Bulb Planting Time!

Fall is often the best time for planting many hardy plants, including most bulbs, and this includes dividing and replanting. Lately we’ve been busy planting spring and summer flowering bulbs, daffodils, squill, snowdrops, grape hyacinth, fritillaria, flowering onions, lilies, tulips, crocus, camassia, and the like. In my opinion, the biggest mistake one can make when planting bulbs is pussy-footing around and dabbling with them. Ten daffodils won’t make much of a statement (unless they’re in a pot) and in March and April, when winter blight has us thinking about a little stroll on the third rail, what we need is a big, splashy, exuberant visual statement. When you read garden books and they advise planting bulbs in drifts, they mean 150 or more daffodils in a 4′ x 10′ space, or 300 squill in a similarly sized area. I have no idea what a prescription of Prozac costs or how many dosages are included in the vial but I do know that 300 squill (scilla) bulbs cost about $80. and when in flower, create an ethereal, inspiring, vibrant, blue carpet that is indescribably stimulating (thus, all the previous adjectives) with almost no side effects, if you plan the plantings right. (Yes, you’ll want something to follow behind the squill to create another visual event. That’s easily done and likely the subject for a future post). Meanwhile, back at the ranch, for those of us sado-masochistic gardeners who treat dahlias and gladiolas and cannas as if they were members of the family, no matter how many of them there are or how unexceptional that may have turned out to be, we dig them up, now, and store them in a frost free place, nestled  in sawdust or peat moss or some other neutral and dryish and softish packing material (not marshmallows or Lucky Charms) to spend the winter, albeit, in the basement.  There’s still time to order bulbs and get them in the ground but don’t dawdle. Do it now, quick as a bunny, if you want the rewards that spring will give you.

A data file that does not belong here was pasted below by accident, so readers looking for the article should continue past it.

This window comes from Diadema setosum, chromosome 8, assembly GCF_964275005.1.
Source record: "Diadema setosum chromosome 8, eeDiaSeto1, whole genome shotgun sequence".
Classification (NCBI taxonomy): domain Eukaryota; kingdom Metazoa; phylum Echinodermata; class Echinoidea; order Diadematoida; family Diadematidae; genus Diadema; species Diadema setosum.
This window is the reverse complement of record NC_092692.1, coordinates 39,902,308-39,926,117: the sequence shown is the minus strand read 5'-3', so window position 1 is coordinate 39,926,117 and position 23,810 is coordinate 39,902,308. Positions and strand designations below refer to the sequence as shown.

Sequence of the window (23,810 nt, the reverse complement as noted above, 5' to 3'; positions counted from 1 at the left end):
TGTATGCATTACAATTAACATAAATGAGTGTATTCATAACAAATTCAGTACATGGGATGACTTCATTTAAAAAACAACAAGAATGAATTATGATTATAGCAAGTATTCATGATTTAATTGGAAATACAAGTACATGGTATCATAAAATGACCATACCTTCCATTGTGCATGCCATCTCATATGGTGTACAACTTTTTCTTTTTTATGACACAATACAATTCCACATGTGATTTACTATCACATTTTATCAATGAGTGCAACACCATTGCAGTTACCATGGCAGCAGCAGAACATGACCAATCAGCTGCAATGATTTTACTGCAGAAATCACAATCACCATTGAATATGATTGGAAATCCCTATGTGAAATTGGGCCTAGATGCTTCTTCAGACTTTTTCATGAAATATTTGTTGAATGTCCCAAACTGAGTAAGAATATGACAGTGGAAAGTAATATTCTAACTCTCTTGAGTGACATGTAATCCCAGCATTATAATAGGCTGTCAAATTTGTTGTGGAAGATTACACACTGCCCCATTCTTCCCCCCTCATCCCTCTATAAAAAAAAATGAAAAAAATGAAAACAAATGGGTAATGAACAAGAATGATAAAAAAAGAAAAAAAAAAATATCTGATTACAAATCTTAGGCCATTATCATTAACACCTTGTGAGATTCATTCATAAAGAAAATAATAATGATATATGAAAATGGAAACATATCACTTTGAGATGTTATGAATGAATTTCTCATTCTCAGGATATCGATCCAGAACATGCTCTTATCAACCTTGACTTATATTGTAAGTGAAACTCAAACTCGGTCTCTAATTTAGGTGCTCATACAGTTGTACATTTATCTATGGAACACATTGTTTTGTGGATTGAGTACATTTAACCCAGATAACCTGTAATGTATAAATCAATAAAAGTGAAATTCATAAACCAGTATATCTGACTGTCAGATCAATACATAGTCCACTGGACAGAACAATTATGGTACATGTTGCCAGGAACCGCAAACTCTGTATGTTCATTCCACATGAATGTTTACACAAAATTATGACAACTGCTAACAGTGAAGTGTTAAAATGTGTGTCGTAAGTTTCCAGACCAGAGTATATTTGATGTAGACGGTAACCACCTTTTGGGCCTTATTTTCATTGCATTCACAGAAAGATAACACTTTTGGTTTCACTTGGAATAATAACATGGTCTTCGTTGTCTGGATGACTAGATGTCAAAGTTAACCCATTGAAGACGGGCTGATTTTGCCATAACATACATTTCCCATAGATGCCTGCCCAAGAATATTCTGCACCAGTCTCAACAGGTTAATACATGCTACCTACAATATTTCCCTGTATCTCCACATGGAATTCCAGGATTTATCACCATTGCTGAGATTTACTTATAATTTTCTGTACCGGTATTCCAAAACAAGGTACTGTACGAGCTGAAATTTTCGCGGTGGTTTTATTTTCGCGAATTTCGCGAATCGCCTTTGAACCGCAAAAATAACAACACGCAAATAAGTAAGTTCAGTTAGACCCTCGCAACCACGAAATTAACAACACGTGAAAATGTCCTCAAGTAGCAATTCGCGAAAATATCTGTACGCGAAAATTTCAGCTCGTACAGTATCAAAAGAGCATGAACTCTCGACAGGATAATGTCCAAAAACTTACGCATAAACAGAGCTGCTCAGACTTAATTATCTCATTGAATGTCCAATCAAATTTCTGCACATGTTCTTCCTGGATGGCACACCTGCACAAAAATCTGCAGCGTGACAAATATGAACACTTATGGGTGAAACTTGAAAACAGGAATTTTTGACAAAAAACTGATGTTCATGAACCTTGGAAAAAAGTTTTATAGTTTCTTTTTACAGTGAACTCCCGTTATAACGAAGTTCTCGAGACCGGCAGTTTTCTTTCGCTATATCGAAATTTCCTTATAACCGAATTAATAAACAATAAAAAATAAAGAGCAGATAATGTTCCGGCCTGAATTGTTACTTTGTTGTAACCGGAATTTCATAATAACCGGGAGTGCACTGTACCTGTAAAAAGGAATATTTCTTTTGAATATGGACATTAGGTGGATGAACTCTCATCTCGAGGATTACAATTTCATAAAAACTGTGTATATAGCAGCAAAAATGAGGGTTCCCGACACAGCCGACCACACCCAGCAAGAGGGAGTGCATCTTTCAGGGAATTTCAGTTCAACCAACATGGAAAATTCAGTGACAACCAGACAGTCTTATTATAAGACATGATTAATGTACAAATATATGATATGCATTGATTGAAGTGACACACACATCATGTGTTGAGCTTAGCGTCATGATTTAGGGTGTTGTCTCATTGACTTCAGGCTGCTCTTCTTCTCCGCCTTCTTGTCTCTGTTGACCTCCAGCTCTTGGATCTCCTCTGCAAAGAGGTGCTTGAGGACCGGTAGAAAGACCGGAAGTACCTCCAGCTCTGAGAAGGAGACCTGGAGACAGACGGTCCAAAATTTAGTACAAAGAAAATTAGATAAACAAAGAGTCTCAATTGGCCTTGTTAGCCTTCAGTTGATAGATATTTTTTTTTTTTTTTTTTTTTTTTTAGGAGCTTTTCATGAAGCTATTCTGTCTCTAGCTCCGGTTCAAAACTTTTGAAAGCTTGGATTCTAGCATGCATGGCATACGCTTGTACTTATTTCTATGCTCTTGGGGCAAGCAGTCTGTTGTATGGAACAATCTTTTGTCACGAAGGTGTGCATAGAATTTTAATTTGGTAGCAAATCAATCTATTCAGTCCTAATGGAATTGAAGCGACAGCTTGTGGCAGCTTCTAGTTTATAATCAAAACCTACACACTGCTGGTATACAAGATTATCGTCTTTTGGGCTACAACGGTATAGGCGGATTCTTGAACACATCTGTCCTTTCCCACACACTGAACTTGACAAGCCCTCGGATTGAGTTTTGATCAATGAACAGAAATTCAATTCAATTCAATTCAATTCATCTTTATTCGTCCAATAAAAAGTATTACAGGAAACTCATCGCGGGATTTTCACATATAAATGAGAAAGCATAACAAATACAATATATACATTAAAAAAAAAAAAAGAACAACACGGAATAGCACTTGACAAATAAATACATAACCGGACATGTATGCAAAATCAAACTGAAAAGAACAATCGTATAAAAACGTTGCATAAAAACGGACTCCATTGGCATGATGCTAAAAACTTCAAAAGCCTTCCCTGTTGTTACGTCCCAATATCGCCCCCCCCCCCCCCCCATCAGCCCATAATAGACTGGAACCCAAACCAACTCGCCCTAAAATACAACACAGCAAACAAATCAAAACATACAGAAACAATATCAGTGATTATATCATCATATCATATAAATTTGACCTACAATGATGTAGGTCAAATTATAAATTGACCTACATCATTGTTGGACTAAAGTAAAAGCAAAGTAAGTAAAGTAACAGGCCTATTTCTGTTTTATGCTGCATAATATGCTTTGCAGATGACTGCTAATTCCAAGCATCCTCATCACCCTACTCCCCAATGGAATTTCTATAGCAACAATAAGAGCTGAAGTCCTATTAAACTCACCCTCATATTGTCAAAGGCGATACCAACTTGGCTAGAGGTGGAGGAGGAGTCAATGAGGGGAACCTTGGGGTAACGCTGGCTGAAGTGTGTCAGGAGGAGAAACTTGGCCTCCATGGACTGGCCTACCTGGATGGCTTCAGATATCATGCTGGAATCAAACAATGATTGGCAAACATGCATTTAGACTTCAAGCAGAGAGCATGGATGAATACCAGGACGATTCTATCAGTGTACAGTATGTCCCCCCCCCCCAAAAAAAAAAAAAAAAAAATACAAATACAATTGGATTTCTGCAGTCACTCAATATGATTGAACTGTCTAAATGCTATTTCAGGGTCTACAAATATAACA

Fall Planting

Right now we’re planting the ‘dessert’ garden. Yes, we’re recommitting the Liberty Garden from an additional kitchen / cutting garden to one dedicated to fruits and berries. This garden, enclosed by espaliered apples and a pear fan,  will be dedicated to strawberries, currants (red and black), blueberries, grapes, raspberries, blackberries and gooseberries (there you see Andrew’s British heritage coming through). Yes, there is the asparagus patch, a recent perennial installation that we coddle and therefore will leave be, but the rest, the annuals; the zinnias, cosmos, calendulas, sunflowers, larkspur, Bells of Ireland, cutting marigolds, morning glories, dahlias, gladiolas, artichokes, cardoons, leeks, florence fennel, kale…, all will be deported and we’ll have to find a new home for them.

The “dessert” garden isn’t happening in a vacuum.  We are trialing a number of plants for the USDA. and we’re interested in finding out if these are suitable candidates for broader, commercial cultivation in the State of Connecticut than they presently are. With cuttings provided by the USDA, we have rooted and nurtured 15 currant bushes, all of which are varieties that date as far back as 1850, one gooseberry (most of the gooseberry cuttings failed) and 56 willows ( of which, the latter address an entirely different environmental and artistic objective and a subject on which I’ve previously posted).